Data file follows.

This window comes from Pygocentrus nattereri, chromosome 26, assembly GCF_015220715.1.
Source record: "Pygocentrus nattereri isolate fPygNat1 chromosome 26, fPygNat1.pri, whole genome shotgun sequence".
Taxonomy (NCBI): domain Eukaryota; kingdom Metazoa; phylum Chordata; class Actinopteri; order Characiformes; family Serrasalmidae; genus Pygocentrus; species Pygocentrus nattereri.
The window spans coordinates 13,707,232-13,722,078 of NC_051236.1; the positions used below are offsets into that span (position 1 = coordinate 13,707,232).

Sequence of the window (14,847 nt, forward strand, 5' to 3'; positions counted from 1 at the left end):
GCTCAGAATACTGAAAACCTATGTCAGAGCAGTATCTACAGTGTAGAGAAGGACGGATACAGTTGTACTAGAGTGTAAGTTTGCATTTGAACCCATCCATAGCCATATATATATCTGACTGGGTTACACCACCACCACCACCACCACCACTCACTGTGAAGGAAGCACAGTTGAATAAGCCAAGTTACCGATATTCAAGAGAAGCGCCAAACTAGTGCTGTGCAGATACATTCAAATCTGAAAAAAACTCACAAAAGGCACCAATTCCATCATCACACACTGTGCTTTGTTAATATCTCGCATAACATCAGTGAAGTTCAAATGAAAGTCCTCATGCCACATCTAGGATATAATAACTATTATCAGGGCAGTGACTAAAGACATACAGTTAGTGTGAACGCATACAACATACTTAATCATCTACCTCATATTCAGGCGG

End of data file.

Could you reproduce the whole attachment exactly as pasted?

This window comes from Pygocentrus nattereri, chromosome 26, assembly GCF_015220715.1.
Source record: "Pygocentrus nattereri isolate fPygNat1 chromosome 26, fPygNat1.pri, whole genome shotgun sequence".
Taxonomy (NCBI): domain Eukaryota; kingdom Metazoa; phylum Chordata; class Actinopteri; order Characiformes; family Serrasalmidae; genus Pygocentrus; species Pygocentrus nattereri.
The window spans coordinates 13,707,232-13,722,078 of NC_051236.1; the positions used below are offsets into that span (position 1 = coordinate 13,707,232).

Sequence of the window (14,847 nt, forward strand, 5' to 3'; positions counted from 1 at the left end):
GCTCAGAATACTGAAAACCTATGTCAGAGCAGTATCTACAGTGTAGAGAAGGACGGATACAGTTGTACTAGAGTGTAAGTTTGCATTTGAACCCATCCATAGCCATATATATATCTGACTGGGTTACACCACCACCACCACCACCACCACTCACTGTGAAGGAAGCACAGTTGAATAAGCCAAGTTACCGATATTCAAGAGAAGCGCCAAACTAGTGCTGTGCAGATACATTCAAATCTGAAAAAAACTCACAAAAGGCACCAATTCCATCATCACACACTGTGCTTTGTTAATATCTCGCATAACATCAGTGAAGTTCAAATGAAAGTCCTCATGCCACATCTAGGATATAATAACTATTATCAGGGCAGTGACTAAAGACATACAGTTAGTGTGAACGCATACAACATACTTAATCATCTACCTCATATTCAGGCGG